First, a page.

The Woodchip Solution: How a Northwoods City Tackled Odor Control

This exceedingly simple odor control system works well in Wisconsin's Northwoods, where wood chips are plentiful.
The Woodchip Solution: How a Northwoods City Tackled Odor Control
The filter bed in Rhinelander, Wisconsin, is 8 to 10 feet deep, extending underground and resting on a concrete grid.

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Rhinelander, Wisconsin, has a nose for cost-effective odor control.

To eliminate odors from foul air drawn from beneath its influent channel covers, the city’s wastewater treatment plant has installed a simple filter consisting of a bed of woodchips. Native-born biology formed on the woodchips consumes the sulfuric and malodorous components in the air.

“Total cost of the system was about $18,000,” explains Director of Public Works Tim Kingman. He says the filter has been operating effectively for about five years, and the plant has had to replace the woodchips infrequently, “basically for housekeeping reasons,” Kingman says.

The Rhinelander wastewater treatment plant is relatively new, located 2.5 miles south of the city along the Wisconsin River. It was commissioned in 2011 and replaced a much older in-city facility that would have required considerable upgrading to meet future growth demands of the city including new nutrient removal requirements.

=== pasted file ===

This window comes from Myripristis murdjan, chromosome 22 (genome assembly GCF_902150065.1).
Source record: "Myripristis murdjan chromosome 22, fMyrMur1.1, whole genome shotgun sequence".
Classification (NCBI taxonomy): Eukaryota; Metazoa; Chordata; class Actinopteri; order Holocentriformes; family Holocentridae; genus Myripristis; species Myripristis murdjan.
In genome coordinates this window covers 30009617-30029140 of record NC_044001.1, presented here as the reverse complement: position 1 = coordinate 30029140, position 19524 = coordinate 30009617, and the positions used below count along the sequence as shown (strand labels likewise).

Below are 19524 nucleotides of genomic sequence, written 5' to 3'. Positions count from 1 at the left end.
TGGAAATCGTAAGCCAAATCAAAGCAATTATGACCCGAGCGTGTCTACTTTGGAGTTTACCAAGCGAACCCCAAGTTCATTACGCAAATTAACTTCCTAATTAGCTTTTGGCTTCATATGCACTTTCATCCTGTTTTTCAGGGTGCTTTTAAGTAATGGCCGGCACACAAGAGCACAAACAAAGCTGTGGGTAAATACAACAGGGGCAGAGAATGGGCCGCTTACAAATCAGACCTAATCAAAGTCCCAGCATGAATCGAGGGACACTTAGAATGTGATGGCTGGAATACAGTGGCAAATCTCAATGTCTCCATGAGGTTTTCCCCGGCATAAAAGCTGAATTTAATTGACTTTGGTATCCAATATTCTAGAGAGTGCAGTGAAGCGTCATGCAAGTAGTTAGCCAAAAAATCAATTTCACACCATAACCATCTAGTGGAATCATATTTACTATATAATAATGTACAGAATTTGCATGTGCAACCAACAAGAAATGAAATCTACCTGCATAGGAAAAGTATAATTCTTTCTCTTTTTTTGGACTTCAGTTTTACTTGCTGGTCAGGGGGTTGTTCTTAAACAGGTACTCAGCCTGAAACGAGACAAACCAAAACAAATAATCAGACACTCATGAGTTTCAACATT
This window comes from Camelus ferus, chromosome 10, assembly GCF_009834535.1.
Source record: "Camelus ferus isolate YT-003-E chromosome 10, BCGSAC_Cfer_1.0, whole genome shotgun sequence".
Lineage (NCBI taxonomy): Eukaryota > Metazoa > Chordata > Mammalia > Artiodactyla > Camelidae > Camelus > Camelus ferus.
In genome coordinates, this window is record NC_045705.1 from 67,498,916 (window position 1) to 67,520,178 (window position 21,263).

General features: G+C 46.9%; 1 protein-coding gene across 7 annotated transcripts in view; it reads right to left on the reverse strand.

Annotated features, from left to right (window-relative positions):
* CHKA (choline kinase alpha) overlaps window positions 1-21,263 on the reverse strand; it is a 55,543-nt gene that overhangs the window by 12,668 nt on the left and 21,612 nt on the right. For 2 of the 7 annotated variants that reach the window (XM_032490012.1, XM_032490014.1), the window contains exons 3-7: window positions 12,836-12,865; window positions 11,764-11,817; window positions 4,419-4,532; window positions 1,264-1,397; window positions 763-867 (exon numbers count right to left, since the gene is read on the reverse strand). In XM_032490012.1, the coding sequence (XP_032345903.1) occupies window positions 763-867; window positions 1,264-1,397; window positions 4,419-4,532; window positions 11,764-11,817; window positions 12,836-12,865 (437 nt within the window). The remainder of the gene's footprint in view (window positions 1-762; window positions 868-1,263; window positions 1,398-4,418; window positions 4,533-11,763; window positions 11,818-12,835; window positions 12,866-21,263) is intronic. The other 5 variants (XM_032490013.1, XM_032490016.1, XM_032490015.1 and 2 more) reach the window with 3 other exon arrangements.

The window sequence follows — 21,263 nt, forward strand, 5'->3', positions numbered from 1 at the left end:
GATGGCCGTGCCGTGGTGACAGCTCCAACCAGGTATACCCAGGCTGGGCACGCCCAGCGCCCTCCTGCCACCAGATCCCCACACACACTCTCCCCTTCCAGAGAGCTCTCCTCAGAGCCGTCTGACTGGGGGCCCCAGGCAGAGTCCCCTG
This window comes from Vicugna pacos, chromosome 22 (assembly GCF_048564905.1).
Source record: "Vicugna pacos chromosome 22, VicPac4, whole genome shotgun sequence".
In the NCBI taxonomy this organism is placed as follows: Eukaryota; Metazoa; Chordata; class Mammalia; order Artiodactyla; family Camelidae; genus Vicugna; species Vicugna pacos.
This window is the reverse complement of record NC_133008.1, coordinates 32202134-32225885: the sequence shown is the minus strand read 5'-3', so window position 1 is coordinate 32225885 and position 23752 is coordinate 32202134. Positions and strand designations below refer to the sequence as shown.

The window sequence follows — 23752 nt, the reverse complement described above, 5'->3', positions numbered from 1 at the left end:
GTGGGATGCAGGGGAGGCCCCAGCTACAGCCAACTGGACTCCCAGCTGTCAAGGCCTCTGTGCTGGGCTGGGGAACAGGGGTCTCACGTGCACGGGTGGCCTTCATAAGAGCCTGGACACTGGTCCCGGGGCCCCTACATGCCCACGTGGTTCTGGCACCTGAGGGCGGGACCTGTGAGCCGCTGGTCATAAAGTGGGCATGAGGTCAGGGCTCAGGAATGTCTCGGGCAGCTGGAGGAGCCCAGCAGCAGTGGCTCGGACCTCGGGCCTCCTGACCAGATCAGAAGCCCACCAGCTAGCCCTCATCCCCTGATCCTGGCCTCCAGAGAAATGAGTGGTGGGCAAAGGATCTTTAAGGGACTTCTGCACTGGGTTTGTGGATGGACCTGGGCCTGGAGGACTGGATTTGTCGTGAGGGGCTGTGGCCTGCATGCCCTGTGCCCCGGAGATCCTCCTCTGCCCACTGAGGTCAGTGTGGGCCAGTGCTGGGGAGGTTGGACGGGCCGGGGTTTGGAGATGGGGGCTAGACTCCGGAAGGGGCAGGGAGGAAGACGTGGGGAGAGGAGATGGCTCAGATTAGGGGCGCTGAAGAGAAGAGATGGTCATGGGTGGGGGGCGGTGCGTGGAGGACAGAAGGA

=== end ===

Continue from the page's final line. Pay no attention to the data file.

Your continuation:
The plant experiences an average flow of 2.15 mgd, and uses an activated sludge process to achieve biological phosphorus removal, followed by clarification and UV disinfection. Primary solids are blended with WAS and digested and dewatered to a Class A material, which is then marketed as a soil amendment around the area by a private contractor. Methane produced by the digesters is used to heat the digester’s biosolids.

Kingman explains that the influent wastewater can become quite malodorous over its 2.5-mile journey to the plant. The influent channels are covered; a 10 hp centrifugal pump pulls limited fractions of warm air from the headworks-occupied area to reduce heating costs. Then the air from beneath the covers is exhausted to the woodchip filter, where it passes up through the bed and vents to the atmosphere.

The filter bed is 8 to 10 feet deep, extending underground and resting on a concrete grid. “The filter was assembled with concrete blocks we purchased locally,” says Kingman. “At the base there is a PVC header that distributes the air uniformly across the filter bed. We built the filter bed and a contractor assembled the rest, including blower piping and controls.”

Kingman says that although the blower is equipped with timer controls, the staff operates the filter to run continuously. "It has performed favorably,” he says. “Periodically we remove and replace about 100 cubic yards of chips just to freshen the performance.”

He says the chips don’t have to be clean; in fact dirty chips are preferable.

Kingman says the plant and its designers considered other odor control methods such as activated carbon, some more proprietary processes, chemicals and scrubbers, but rejected them because of cost and operational issues. “While more complicated systems are sometimes necessary, we tried this method first. Our system is exceedingly simple. Plus, woodchips around the Northwoods sure are plentiful.”


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